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Community Pantry relocated, continues sending food bags to needy residents

Alternative Market owner Caitlin O’Donnell brings items from the Community Comets Food Pantry into the store, the new location being used for packing food bags for needy families. Courtesy Photo

By Max

Following the closure of North Attleborough Schools for a three-week period, the Community Comets Pantry has been relocated and volunteers are busy packing bags for those in need.

Earlier this week, Community staff packed up the pantry at the school and volunteers transported the food to the Alternative Market. and relocated every item from the pantry in just an hour. There, bags are packed and either picked up at the YMCA or left at the doors of families in town. Sarah Stone, who runs the Fuel for the Weekend program, which is supplied by the pantry, said she is very grateful for the countless people who have volunteered to help, many of them teachers at the Community School. Each student enrolled received double bags on Wednesday, and some families received quite a bit with multiple students in one house. She credited Caitlin O’Donnell, owner of the Alternative Market, for offering to be the pantry’s new location.

People are very generous in this town,” said Stone. “I think we can continue. I’m so grateful for the support we’ve received in donations and offering to volunteer. I received so many requests from teachers offering to help. They miss their students and and want to continue to support students in the district during the closure.”

Retired and former Community School Principal Sarah McCracken noticed so many students were coming to school hungry, especially after the weekend. She established the food pantry last February and appointed Stone as manager for the Fuel for the Weekend program.

O’Donnell said that her store is still open as well as hosting the Community Comets Pantry. When Stone called her about the closing of the schools, she didn’t hesitate to offer the store as a new location.

We have a job to do, we have to feed the kids, we have to push forward and we have to do more,” said O’Donnell. “We have a communal atmosphere and people have been so kind and generous.”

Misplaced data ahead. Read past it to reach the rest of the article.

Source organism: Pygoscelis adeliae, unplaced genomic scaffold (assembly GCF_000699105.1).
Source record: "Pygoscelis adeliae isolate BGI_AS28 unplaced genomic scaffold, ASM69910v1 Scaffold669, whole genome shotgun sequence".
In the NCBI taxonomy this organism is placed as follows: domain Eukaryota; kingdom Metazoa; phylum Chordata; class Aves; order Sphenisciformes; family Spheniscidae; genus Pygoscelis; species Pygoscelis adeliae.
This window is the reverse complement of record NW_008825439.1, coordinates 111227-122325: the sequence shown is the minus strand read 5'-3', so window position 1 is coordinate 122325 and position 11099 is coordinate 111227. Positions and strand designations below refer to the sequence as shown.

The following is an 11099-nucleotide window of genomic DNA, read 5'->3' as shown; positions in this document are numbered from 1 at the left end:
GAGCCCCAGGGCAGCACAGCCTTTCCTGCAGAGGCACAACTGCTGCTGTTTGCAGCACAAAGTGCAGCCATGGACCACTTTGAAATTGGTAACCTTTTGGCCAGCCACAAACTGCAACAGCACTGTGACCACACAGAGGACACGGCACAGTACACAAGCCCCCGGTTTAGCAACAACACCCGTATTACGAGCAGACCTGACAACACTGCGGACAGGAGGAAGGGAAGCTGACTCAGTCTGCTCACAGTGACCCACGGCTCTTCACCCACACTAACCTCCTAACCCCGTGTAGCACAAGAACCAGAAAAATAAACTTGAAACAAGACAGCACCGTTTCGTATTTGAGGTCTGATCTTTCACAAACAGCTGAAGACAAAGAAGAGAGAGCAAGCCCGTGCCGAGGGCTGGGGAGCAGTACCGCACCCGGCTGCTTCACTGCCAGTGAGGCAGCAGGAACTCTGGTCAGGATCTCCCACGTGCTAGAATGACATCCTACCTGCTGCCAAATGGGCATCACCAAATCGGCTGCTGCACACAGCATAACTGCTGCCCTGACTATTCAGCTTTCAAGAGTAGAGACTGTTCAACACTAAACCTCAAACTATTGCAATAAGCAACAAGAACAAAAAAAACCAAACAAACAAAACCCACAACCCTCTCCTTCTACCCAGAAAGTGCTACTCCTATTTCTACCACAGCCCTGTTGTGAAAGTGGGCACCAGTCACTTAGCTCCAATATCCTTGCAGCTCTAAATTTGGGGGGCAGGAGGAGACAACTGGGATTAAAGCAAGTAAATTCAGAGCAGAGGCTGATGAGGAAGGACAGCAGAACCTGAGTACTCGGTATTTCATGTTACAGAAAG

O’Donnell added that nothing has changed at the Alternative Market. Deliveries continue to arrive and staff are thoroughly cleaning everything. Curbside pickup has been offered for those that need it. Alternative Market is offering 10 percent off items in the store that will be donated to the pantry.

We are open, nothing has changed for me,” she said.

Volunteers are packing double bags for each family that requests them, as the future is so uncertain in these challenging times. Stone estimates that around 40 families have made requests for donations.

We wanted to make sure we gave out a solid amount this week,” she said. “Some people are getting quite a bit of food.”

One issue has been keeping the shelves fully stocked for all items. Macaroni and cheese and pasta—two staple items in the food bags—have been in short supply, and the large purchases that Stone usually makes have been hard to come by. She is asking the public that when they go shopping, they buy an extra box of pasta and donate it to the pantry.

We hope to get in enough donations in the next three to five days and see if we can do bags next week,” she said. “I think we can.”

The Community Comets Food Pantry runs a Facebook page with a link to an Amazon wish list that people can order food from. For more information, email or visit

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